Congratulations to Professor Johannes Foufopoulos (UM, School of Natural Resources) and Dr. Despina Margomenou (Modern Greek Program) who received a renewal of the International Institute's Experiential Learning Fund for their project, "Sustainability in Mediterranean Ecosystems"! The project has been continuously funded since 2013. Their research takes place on the island of Naxos and several nearby Cycladic islands (e.g. Amorgos) and deserted Islands (“Erimonissia”).

The aim is to expose an interdisciplinary UM team of graduate and undergraduate students to the environmental problems of the Mediterranean region and to try to get to know and assist local communities in developing long-term solutions to unsustainable practices. The Mediterranean Basin has been recognized as one of the most important global biodiversity hotspots and harbors many thousands of unique species of plants and animals. At the same time, the Mediterranean Sea region has been subject to continuous man occupation for millennia.

The long list of Mediterranean civilizations, including Egyptian, Phoenician, Greek, Roman, Byzantine and Arab, were all built on the rich resources and services provided by the local ecosystems. While it is clear that this human presence has left strong imprints on the vegetation of the Mediterranean, it is noteworthy that very few species extinctions have occurred in the region. This picture of surprisingly modest anthropogenic impacts on native ecosystems has, unfortunately, changed dramatically in the last 50 years, as expansion of human activities has led to serious degradation of native habitats.

Today mass tourism, intensification of livestock management practices, introduction of invasive species, agricultural industrialization but also abandonment of traditional agricultural landscapes are all undermining the long-term survival prospects of native species communities. Because of (i.) the clear effects of ancient human practices on present-day ecosystems; (ii.) continuing relevance of ancient methods of nature management to modern realities; and (iii.) historically strong two-way relationship between human culture and the natural environment, it is particularly useful to also examine these issues in the context of the existing archeological record.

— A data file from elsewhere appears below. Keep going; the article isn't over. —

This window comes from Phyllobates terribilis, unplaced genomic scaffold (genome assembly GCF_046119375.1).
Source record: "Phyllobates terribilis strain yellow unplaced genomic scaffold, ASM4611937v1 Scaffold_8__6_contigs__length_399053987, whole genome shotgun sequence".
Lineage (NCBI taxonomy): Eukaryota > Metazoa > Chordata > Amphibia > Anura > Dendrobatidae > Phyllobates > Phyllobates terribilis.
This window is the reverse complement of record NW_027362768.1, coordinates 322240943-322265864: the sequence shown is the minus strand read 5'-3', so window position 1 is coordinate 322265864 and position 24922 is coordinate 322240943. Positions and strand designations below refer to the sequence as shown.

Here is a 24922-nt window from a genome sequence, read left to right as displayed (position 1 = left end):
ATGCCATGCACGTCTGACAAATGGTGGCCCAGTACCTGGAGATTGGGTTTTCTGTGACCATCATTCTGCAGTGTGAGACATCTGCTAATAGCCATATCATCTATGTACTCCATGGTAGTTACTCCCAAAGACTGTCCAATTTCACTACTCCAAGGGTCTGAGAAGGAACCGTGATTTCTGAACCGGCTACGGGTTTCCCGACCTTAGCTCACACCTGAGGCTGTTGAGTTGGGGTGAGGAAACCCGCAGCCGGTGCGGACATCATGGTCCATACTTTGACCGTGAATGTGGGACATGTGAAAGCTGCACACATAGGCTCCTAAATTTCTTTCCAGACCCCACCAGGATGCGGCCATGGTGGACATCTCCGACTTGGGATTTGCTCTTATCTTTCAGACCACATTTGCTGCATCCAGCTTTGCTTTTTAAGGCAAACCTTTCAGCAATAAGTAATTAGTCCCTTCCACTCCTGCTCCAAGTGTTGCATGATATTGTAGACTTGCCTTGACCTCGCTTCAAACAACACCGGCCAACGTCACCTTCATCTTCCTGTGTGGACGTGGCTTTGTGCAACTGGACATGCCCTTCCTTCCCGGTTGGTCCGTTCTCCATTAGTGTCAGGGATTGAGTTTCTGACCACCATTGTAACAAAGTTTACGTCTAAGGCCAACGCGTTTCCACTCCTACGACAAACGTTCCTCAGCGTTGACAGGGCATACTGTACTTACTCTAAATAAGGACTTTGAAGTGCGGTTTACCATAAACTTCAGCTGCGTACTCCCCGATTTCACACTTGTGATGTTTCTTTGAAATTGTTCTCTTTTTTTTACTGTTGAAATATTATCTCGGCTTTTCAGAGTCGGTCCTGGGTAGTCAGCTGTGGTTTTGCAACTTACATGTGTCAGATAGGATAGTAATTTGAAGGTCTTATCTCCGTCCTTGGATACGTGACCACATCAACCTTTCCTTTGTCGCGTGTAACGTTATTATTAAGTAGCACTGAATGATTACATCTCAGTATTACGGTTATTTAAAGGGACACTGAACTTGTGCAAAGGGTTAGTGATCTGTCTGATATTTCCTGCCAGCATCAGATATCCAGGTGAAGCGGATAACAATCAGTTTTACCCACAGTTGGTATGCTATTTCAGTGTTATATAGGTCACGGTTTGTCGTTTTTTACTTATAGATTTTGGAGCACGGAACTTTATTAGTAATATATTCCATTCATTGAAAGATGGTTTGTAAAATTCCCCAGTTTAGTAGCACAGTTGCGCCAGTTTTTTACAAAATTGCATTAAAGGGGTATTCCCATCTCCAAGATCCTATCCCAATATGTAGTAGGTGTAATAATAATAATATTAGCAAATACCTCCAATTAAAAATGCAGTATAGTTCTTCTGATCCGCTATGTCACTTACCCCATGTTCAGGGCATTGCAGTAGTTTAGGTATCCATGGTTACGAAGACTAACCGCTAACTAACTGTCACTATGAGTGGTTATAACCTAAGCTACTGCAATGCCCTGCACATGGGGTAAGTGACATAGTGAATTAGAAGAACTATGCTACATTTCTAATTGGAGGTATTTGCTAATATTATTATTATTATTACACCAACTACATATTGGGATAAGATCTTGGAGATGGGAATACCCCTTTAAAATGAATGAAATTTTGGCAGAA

More specifically, the focus is threefold: 1. To familiarize UM students with the ecological and cultural setting of the Mediterranean and the nature of the sustainability challenges. 2. To investigate the current and past impacts of humans on native ecosystems (resulting e.g. in the loss of native pollinators and the extinction of unique island wildlife) through overgrazing by livestock, agricultural changes, introduction of invasive species and pathogens, and global climate change. 3. To help promote activities that will permit the sustainable coexistence of local human communities and the rich biological diversity of the region.